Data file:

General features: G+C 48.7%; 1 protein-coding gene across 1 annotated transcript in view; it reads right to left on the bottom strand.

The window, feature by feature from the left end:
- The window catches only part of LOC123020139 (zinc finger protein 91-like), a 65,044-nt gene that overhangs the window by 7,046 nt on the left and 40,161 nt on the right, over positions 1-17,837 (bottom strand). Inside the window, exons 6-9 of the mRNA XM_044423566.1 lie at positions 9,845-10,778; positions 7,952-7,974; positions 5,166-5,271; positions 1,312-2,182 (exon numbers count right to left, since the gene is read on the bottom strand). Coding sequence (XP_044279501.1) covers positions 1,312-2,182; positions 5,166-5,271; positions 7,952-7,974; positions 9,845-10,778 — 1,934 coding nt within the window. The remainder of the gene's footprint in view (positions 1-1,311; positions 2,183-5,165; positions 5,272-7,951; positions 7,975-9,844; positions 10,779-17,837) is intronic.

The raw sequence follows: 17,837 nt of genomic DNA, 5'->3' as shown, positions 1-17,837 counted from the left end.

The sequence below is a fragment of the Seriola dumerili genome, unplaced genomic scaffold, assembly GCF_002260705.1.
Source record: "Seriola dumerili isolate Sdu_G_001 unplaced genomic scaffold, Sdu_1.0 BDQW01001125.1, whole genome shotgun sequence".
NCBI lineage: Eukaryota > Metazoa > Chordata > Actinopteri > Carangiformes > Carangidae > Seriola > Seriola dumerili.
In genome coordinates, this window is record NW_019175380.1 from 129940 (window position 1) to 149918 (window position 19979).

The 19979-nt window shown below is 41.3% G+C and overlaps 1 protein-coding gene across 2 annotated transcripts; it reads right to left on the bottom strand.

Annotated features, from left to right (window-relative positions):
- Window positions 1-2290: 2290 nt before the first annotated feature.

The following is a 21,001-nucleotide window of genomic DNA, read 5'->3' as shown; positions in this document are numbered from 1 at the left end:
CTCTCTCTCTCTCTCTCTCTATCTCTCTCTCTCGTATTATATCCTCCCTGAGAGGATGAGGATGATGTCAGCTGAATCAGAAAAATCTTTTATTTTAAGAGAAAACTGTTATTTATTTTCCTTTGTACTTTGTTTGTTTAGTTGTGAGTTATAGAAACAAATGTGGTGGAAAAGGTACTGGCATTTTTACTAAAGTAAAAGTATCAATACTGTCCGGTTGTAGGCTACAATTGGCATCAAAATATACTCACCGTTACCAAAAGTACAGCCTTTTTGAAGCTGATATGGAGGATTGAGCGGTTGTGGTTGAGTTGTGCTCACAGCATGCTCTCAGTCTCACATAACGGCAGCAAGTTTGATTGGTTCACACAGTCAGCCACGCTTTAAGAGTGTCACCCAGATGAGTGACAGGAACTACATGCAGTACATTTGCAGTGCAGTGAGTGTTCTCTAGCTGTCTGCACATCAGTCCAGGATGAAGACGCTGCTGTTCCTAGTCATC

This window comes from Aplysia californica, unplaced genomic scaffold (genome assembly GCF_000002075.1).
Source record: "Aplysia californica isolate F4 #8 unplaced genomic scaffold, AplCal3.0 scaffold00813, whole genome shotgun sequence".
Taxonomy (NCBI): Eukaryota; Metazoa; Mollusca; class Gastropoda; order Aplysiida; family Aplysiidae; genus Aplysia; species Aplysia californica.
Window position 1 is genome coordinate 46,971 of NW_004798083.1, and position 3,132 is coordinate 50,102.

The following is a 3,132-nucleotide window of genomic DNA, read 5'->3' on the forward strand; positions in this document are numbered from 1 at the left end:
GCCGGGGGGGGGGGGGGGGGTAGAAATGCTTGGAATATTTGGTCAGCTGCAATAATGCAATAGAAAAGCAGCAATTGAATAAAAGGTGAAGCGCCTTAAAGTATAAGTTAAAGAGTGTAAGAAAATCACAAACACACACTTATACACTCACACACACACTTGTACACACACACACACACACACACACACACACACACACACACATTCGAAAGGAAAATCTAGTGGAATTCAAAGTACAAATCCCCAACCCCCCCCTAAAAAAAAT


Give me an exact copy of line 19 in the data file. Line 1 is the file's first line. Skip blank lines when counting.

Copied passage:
GCCGGGGGGGGGGGGGGGGGTAGAAATGCTTGGAATATTTGGTCAGCTGCAATAATGCAATAGAAAAGCAGCAATTGAATAAAAGGTGAAGCGCCTTAAAGTATAAGTTAAAGAGTGTAAGAAAATCACAAACACACACTTATACACTCACACACACACTTGTACACACACACACACACACACACACACACACACACACACACATTCGAAAGGAAAATCTAGTGGAATTCAAAGTACAAATCCCCAACCCCCCCCTAAAAAAAAT